In the Bogota final Twigg cycled with steel control. She crossed the line in a world-record 3:36.081. Her victory was doubly astonishing in that it came 11 years after she had won the silver medal in the 1984 Olympic women's road race.
Now 33 looking 23, Twigg is filled with such fire and focus that you can't help but ask how she got that way. It is a question that Twigg, eyeing you over her black coffee, is prepared to indulge, albeit in the faintly distant, I'll-be-the-judge-of-that manner of one sublimely resistant to irrelevancy.
Twigg was born in Honolulu but grew up in the Seattle area. Her father, David, a computer programmer, and her mother, Barbara, who worked at various jobs, divorced when she was young. Rebecca and her younger sister, Laura, were raised by their mother—raised to be resolutely self-sufficient.
By the time Rebecca finished eighth grade, it was clear she was exceedingly bright, so Barbara had a fateful idea. She urged Rebecca to skip high school and matriculate at the University of Washington. Which Rebecca did, at 14. "My mother wanted me to avoid having problems socializing in high school," says Twigg. Yet what would have been merely difficult for the shy perfectionist in ninth grade was almost impossible on the vast, 40,000-student campus, where Twigg felt walled off from the life of the other students. "Grades apart," remembers Twigg. "I had low self-esteem."
Barbara tugged this upward by steering Rebecca into sports, especially cycling. For four years, in lieu of a true adolescence, Rebecca created herself as a bike racer. "I first trained on a bike my mother got at a police auction," she says. "Then it was stolen and we didn't have money for another, but one day Mom recognized it and followed the kid riding it and saw where he lived. We went back at night to resteal that bike. The people were eating dinner, and Mom crept right under the window and snatched it. We needed that bike."
Racing with appropriate desperation, Twigg soon was dominating U.S. junior girls' road and track cycling. In 1980 she was spotted by national-team coach Eddie Borysewicz. "He saw I could carry my sprint a long way, so he tried me in the pursuit," says Twigg. But the Polish-born Eddie B, the central figure in the rise of U.S. cycling during the '80s, soon saw much more. "She's a lady who, if she likes, she can do," he says. "Age is no factor. Mind, dedication, health are main factors. Every 50 years there is born one."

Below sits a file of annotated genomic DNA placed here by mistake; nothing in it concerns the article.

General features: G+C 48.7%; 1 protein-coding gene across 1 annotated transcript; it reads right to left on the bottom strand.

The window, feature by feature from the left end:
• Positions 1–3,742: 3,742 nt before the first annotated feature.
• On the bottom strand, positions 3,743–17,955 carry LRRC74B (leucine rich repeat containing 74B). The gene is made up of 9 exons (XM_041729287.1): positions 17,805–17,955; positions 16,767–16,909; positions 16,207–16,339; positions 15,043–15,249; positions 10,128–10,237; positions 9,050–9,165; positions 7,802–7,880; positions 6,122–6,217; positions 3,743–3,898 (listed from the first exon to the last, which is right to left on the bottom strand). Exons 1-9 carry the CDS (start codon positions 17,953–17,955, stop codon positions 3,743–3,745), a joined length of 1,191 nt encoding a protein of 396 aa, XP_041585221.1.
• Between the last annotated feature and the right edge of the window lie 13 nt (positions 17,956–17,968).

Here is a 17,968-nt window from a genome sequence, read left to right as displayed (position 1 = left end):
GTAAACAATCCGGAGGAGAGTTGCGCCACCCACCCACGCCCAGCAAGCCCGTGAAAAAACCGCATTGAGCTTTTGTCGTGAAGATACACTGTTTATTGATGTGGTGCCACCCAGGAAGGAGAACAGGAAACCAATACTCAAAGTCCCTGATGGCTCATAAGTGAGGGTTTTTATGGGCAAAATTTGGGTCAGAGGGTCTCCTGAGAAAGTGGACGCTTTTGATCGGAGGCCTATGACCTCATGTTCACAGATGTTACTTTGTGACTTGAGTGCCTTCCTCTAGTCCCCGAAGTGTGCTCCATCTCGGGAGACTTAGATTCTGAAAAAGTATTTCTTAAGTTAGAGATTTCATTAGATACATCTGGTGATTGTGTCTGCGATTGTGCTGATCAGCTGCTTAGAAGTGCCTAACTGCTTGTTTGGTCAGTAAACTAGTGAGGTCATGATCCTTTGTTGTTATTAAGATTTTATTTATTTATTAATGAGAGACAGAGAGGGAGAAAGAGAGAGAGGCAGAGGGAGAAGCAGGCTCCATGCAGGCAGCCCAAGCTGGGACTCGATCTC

In 1981 Twigg elected to ride as a senior in the national women's pursuit championship, though at 17 she was a year away from automatically moving to that level. She won and went on to place fifth at the '81 worlds. The following year she defeated Connie Carpenter of the U.S. in the final to win her first world pursuit title. The pursuit was not yet an Olympic event for women, however, so Twigg, at Borysewicz's urging, moved to Colorado Springs to train for the first Olympic women's road race, which was to be contested in 1984 at Los Angeles.
As the world gathered for those Olympics, rumors spread that some European cyclists were engaging in blood-doping, the then-permissible process of withdrawing one to two pints of blood, storing it for several weeks while the body regenerates blood, then reinjecting it, thereby boosting (at least in theory) the body's oxygen-carrying capacity and endurance. "It was the week before the Games," says Twigg. "I don't know whose idea it was, but the person who talked to us [the U.S. cyclists] about it was Eddie B. Our blood was taken in a hotel room. It was totally dumb because there wasn't enough time to regenerate anything. It was unnecessary and ineffective and could have wrecked the team."
Carpenter refused to let her blood be drawn. Twigg, to her regret, did not refuse. Later the experience would act to strengthen her independence, but at the time the distraction was such a drain that it may have cost her the gold medal.
Six riders were in contention at the end of the 50-mile Olympic road race. With 200 meters to go, Twigg sprinted into the lead. Carpenter was close behind. Heading up the last hill, Carpenter came around, throwing her bike over the line inches ahead of Twigg's.